Film Therapy

Film Review – Walking in the Shoes of the ‘Forgotten Man’

“A scavenger hunt is exactly like a treasure hunt, except in a treasure hunt you try to find something you want, and in a scavenger hunt, you try to find something that nobody wants.” [Irene played by Carole Lombard]

How can a classic comedy such as ‘My Man Godfrey’ provide insight into suicide? From the beginning of the film, William Powell’s character, is located at the city dump but is much in demand as a forgotten man. Two socialite sisters, Cornelia and Irene Bullock, pounce upon him in their quest to win first prize on the scavenger hunt – all they need to do is produce a forgotten man. From the beginning, he is regarded as a mere object to be used in the pursuance of their convenience and pleasure. But Godfrey still has enough pride to reject Cornelia’s offer of money in exchange for him agreeing to be her scavenger’s find. He agrees to accompany Irene to the Waldorf Ritz hotel where this charitable event is taking place because she shows a tad more grace and humility. Out of nowhere he is then given a life-changing opportunity – she offers him a job to be a butler to the family.

In the past Godfrey suffers a heartbreak which obviously unhinges him to the point that he finds himself down and out. But instead of retreating inwards into his despair, he looks around him and sees that his fellow homeless people are in good spirits despite their poverty and destitution. From that point onwards, he resolves to help them in their plight. The focus is no longer on him but others, and as his vision enlarges, so too do his opportunities. Thus, as a subtext, this is a film about suicide averted.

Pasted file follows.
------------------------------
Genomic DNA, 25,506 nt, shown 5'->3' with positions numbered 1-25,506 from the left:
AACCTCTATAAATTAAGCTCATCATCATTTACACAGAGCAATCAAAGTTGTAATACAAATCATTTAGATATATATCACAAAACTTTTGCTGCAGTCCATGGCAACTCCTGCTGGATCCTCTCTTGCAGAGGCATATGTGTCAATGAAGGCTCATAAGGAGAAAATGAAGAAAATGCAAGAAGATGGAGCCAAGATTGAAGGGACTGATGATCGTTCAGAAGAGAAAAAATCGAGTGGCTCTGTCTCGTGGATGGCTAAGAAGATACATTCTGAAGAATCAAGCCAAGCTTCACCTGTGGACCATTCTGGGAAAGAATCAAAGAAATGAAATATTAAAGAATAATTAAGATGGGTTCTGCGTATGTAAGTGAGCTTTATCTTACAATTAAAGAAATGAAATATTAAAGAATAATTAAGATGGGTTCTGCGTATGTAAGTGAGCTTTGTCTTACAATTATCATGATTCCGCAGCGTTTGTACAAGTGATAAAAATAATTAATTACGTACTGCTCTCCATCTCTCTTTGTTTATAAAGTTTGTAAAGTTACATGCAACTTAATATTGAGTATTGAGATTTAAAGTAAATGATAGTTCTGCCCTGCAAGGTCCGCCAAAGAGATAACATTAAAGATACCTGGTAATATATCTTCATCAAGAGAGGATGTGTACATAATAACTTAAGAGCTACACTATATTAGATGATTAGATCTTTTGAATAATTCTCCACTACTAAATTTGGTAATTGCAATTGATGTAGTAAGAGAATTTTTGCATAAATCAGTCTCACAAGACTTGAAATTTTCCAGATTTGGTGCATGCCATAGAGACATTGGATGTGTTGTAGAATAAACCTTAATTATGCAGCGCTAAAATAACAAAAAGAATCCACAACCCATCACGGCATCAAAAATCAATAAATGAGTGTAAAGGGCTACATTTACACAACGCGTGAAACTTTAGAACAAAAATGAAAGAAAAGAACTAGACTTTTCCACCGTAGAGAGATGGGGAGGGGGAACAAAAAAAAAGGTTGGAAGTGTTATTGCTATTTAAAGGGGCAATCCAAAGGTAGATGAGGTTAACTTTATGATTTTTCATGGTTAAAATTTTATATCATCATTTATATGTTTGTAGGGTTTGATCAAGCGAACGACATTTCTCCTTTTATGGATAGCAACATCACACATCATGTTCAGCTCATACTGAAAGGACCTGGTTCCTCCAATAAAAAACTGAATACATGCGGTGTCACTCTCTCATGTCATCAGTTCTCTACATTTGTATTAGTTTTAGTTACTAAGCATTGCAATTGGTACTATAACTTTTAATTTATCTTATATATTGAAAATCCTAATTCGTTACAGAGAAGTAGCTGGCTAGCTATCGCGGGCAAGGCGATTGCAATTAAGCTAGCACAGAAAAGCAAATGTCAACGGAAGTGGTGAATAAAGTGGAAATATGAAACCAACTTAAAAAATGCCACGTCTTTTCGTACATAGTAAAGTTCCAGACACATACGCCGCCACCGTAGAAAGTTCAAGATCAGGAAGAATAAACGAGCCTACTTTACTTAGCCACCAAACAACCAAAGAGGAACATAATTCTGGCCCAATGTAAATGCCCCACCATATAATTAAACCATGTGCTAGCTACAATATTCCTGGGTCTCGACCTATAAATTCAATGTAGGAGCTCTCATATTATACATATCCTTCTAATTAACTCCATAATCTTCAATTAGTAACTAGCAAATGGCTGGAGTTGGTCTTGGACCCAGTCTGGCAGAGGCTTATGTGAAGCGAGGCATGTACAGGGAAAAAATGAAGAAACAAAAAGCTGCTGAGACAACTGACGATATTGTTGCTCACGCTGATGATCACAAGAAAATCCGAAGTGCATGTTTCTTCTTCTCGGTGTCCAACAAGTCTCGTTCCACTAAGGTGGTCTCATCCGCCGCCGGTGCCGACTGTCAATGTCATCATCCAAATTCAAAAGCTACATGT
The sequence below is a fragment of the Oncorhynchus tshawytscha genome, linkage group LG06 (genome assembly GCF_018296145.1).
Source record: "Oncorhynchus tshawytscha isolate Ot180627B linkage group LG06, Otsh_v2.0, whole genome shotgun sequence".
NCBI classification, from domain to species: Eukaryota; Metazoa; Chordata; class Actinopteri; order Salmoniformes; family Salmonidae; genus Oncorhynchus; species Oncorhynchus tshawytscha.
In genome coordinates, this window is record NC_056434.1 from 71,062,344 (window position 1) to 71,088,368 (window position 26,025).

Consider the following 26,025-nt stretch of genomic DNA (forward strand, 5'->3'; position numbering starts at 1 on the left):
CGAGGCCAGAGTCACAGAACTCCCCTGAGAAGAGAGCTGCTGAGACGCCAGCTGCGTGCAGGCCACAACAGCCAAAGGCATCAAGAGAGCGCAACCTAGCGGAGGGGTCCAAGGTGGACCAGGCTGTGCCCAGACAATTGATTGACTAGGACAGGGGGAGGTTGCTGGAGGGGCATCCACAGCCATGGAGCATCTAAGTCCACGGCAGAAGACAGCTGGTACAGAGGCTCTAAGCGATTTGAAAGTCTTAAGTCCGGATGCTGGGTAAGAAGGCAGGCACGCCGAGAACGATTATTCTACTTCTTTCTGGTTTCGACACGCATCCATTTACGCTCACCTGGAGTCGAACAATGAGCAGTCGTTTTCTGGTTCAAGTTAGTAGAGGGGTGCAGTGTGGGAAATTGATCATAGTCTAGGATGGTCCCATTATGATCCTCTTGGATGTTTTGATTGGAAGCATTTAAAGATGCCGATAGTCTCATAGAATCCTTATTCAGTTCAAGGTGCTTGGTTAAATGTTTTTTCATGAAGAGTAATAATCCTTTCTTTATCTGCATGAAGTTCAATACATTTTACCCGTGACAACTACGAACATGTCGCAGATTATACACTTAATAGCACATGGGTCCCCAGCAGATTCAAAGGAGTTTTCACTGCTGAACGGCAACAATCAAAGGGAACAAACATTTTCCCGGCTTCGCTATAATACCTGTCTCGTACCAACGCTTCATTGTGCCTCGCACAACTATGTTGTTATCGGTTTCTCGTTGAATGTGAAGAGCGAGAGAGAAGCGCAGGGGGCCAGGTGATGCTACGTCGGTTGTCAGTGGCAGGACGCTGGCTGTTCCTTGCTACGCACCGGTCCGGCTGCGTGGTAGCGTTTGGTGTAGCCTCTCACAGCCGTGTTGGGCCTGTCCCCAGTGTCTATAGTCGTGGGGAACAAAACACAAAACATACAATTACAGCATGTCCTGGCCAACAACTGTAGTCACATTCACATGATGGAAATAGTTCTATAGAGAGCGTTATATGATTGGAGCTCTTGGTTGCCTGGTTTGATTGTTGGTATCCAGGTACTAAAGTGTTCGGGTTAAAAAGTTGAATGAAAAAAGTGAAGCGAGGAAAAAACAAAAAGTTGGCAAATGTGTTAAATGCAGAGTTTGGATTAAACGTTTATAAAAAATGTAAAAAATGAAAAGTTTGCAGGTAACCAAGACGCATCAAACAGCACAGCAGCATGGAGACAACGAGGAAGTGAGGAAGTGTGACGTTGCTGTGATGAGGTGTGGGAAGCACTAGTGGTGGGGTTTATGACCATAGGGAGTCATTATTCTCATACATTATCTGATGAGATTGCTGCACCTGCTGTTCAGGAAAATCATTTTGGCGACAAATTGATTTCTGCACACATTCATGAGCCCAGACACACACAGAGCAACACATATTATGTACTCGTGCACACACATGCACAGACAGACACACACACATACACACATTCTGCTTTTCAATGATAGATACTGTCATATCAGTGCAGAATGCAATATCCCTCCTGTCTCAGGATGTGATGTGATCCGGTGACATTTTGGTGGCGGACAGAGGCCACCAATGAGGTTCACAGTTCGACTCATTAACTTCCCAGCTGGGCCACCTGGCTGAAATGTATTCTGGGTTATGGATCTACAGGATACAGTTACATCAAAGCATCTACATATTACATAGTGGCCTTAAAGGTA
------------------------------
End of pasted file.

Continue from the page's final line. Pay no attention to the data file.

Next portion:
Because Godfrey begins to live his life with purpose, it becomes meaningful to him as well as others. He is considerate of the wellbeing of others whilst being politely honest. The comic elements in the film are provided by the dysfunctionality of the Bullock family whose imagined problems seem to stem from the fact that they have no true purpose in living other than overspending and socialising for their own vain amusement. The only sensible member seems to be the head of the household, Alexander Bullock who is obviously jaded by their tiresome antics and theatrics.

Irene falls in love with Godfrey who manages to resist her inappropriate advances. She then feigns a desire to die in a futile attempt to gain his sympathy. She bemoans her lot – “life is but an empty bubble.” Yet, on the face of it, her life is full – of material possessions, people, and social activities. Yet, her soul by contrast, is impoverished.

We must resist the notion that gaining more stuff  equates to ‘la dolce vita’. As Jesus aptly stated, “a man’s life does not consist in the abundance of his possessions.” Just because the world regards you as  ‘forgotten’ simply because you are ranked amongst the ‘have nots’ or ‘nobodies’ does not mean your life lacks significance. You must seek to be significant to someone or a cause worth living for. By the end of the film, Godfrey has established himself as a philanthropist  who uses his winnings on the stock market to help his homeless comrades. Though formerly rejected in love, he is now regarded as a worthy catch.